Actually, it may make sense to you. CQ reports that while automakers fought for years against tougher fuel economy standards, last year the industry negotiated a deal with the Obama administration to set a national fuel economy standard rather than face varying state regulations. The automakers' position puts them at odds with groups representing farming, manufacturing, energy and utility interests, including the American Petroleum Institute, American Farm Bureau Federation, U.S. Chamber of Commerce and National Milk Producers Federation ("Automakers to Lawmakers: Don’t Rescind EPA Regulation of Greenhouse Gases", CQ - sub required.)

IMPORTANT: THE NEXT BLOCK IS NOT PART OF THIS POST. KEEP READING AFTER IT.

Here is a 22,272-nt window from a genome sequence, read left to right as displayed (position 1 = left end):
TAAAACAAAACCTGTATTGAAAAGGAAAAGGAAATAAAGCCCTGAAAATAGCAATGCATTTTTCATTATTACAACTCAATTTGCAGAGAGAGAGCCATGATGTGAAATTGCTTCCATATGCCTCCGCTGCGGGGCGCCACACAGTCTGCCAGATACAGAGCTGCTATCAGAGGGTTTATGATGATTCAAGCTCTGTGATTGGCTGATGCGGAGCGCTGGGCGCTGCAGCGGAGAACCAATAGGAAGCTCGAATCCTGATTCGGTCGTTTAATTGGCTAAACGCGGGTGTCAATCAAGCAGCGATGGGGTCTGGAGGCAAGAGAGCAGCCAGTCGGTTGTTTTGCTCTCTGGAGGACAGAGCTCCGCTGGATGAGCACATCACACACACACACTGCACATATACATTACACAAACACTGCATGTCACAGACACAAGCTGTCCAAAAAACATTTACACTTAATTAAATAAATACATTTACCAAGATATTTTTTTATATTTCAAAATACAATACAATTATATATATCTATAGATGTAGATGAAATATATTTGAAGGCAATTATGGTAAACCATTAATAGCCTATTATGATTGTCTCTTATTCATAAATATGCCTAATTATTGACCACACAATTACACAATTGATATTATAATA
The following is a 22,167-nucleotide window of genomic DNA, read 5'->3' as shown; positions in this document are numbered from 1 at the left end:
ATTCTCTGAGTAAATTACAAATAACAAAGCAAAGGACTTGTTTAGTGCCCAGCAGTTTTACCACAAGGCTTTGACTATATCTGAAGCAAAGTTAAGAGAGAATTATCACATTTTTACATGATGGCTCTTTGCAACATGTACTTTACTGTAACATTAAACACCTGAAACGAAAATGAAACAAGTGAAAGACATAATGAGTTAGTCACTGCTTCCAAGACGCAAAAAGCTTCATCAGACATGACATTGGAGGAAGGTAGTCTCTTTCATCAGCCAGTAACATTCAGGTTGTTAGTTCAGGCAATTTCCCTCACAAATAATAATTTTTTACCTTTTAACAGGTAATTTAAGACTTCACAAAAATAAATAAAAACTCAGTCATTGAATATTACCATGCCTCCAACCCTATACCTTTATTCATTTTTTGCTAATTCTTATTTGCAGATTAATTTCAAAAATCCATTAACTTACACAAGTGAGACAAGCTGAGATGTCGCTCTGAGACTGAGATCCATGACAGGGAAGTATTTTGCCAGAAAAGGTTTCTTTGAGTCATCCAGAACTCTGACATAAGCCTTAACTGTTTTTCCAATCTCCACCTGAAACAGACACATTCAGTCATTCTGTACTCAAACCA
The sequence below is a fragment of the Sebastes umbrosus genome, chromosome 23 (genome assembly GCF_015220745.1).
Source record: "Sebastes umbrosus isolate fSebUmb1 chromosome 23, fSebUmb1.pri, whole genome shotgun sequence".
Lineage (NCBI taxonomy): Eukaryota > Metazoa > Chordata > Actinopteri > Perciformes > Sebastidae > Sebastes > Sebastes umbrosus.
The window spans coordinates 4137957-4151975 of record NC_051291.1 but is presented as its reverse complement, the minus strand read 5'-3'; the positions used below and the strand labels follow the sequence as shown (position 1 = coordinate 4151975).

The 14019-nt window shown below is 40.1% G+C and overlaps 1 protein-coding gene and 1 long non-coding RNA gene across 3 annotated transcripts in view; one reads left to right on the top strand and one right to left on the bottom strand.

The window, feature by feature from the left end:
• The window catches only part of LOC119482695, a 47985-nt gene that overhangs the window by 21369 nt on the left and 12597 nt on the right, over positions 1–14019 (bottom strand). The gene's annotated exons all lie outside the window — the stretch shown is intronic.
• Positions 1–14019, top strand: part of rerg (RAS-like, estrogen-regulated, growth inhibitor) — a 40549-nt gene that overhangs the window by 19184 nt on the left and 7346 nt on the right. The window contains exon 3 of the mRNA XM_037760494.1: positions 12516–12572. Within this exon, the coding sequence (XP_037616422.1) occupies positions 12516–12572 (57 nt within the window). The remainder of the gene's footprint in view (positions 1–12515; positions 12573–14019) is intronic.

From The Alliance of Automobile Manufacturers' statement:
"A National Program is a priority to automakers because a national fuel economy program allows manufacturers to average sales nationwide, so customers in all 50 states can continue to buy the types of vehicles they need for family, business and leisure. A National Program also avoids conflicting standards from different regulatory agencies, and it gives automakers much needed certainty for long-term product planning. In addition, a National Program delivers overall greenhouse gas reductions equal to or better than those that would be realized under separate programs by different regulatory bodies."The Alliance also recently created the website Driving Sustainability.